Andrew Bynum: AP
At this early point of the season, Andrew Bynum's stats are practically identical to last year's production. He's currently averaging 13.0 points, 8.7 boards, 2.1 assists and 2.0 blocks. But those stats are deceiving in a number of ways. To begin with, he played just 35 games before surgery cut last season short. He also didn't break out until last December, and he was still testing out his knee early in this campaign. So last year's and this year's stats really only provide a small sample size.
That may keep him under the fantasy radar a bit in your league, but you should be paying attention, because he's slowly picking up the pace. Bynum has hit at least 60 percent of his shots in all but one of his last eight games (he hit "just" 50 percent in that other run), scored at least 15 in his last six games and at least 17 in his past four. Bynum also has double-doubled in four of his past seven contests.
As he continues to gain confidence in his knee, coach Phil Jackson will give Bynum more minutes and touches. With that will come upper-teen scoring, double-doubles, a great field-goal percentage and loads of blocks.
Only time will tell if his knee or current foot malady (a loose bone chip) will cause him to miss any action during the season, but his upside is worth the risk. Go get him now, before he blows up.
David Lee is the type of guy I'd want on my team if I were running the hardwood. I know he can run the floor, finish around the basket and endlessly attacks the glass.
On the other hand, I've always been a little less enamored with Lee's fantasy game. That's because I rarely add a player to my roster if he doesn't provide threes, steals and/or blocks.
Clearly he's not a three-point threat, and despite his general hustle on the floor, Lee's averaged just 0.4 blocks per game the past three seasons and has yet to reach the steal-per-game mark. But lately, Lee's been so huge in the stats he does provide, that it's overcome the holes in his overall fantasy game. After moving into the starting lineup seven games ago, he has seven straight double-doubles and scored at least 13 points. He also hasn't shot under 50 percent in a game since Nov. 9.
His 37-point, 21-board explosion against the Warriors was a bit fluky (since the Warriors run like crazy and don't play any defense), but the 19 and 12 he posted against the pesky Trail Blazers and the 16-16 line last night against the Cavs is a very good sign that Lee's going to maintain quality production in at least those categories the rest of the season.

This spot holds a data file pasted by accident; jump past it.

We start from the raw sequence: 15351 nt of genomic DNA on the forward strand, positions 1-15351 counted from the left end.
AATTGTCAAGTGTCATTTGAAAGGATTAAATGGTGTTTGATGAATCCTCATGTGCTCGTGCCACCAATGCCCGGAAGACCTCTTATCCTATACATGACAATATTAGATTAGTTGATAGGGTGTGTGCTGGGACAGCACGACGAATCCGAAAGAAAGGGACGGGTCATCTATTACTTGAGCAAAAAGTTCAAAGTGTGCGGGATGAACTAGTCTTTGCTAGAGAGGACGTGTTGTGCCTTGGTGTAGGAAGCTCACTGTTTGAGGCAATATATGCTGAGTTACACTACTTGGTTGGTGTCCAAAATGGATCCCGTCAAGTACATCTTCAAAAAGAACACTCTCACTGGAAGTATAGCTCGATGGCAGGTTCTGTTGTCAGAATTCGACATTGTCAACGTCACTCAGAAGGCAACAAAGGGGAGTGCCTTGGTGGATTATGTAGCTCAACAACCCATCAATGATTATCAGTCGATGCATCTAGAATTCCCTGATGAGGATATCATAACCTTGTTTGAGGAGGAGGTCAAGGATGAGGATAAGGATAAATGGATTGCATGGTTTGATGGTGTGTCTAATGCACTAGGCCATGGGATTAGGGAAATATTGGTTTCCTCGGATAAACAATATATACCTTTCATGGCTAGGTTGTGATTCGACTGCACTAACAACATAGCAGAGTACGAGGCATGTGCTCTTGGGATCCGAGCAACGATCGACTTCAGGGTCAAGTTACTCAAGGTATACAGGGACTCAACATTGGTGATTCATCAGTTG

It's the ego of ballers that makes them want to start. It looks good to be a starter -- people think it means you're one of the five best players on the team. But there's a nice silver lining in coming off the bench when you have first-string talent like Jason Terry: your opponent's second-string can't handle your offensive wares.
Comparing Terry's five starts this season to his 10 games coming off the pine, his field-goal percentage is 0.4 lower, and he's averaging 0.5 fewer threes, 1.1 fewer steals and 1.5 fewer points when he's in the starting five. Only his assists are down (4.4-3.7) off the bench.
He's been red-hot over his past six games, scoring 26, 24, 29, 29, 20, 31. Unfortunately, that coincides directly with Josh Howard's six-game absence due to an ankle injury. When Howard returns, Terry's production is sure to come back down into the teens in scoring, so you'd be wise to sell Terry off while his value has peaked.
Domenik Hixon: AP
There's no real need to rehash the latest minute-to-minute updates of the Plaxico Burress saga. The only important thing in fantasy terms is that he's not going to play for the Giants again this season.
That puts Domenik Hixon front and center in waiver-wire pick-ups, as he steps in to fill Burress' spot in the starting lineup. Hixon only has one score this season, but that came in a nice four-catch, 102-yard performance against the Seahawks back in Week 5. In the past two games, sans an injured Plaxico, Hixon has a combined 11 catches for 128 yards. He's worth owning in all leagues just because the Giants' offense is rolling.
But a secondary beneficiary of Burress' absence is tight end Kevin Boss, who, in those same two contests, pulled in seven balls for 93 yards and a score. Boss also has four TDs in the last six weeks, a red-zone role he could enjoy more in the fantasy playoffs with Plaxico being out of the mix.
Another tight end who's been under the radar lately is Denver's Tony Scheffler. He entered the season as a breakout candidate, but a groin injury has limited his overall production. Scheffler hasn't scored a TD since Week 2, missed a month with his groin injury and had one combined catch in Weeks 11 and 12. But bookending those two games were 90-yard games with a combined 11 catches.
The Broncos have nice a fantasy playoff run, facing the Chiefs this week, followed by the Panthers and Bills. That means Scheffler has a good shot at posting big numbers down the stretch.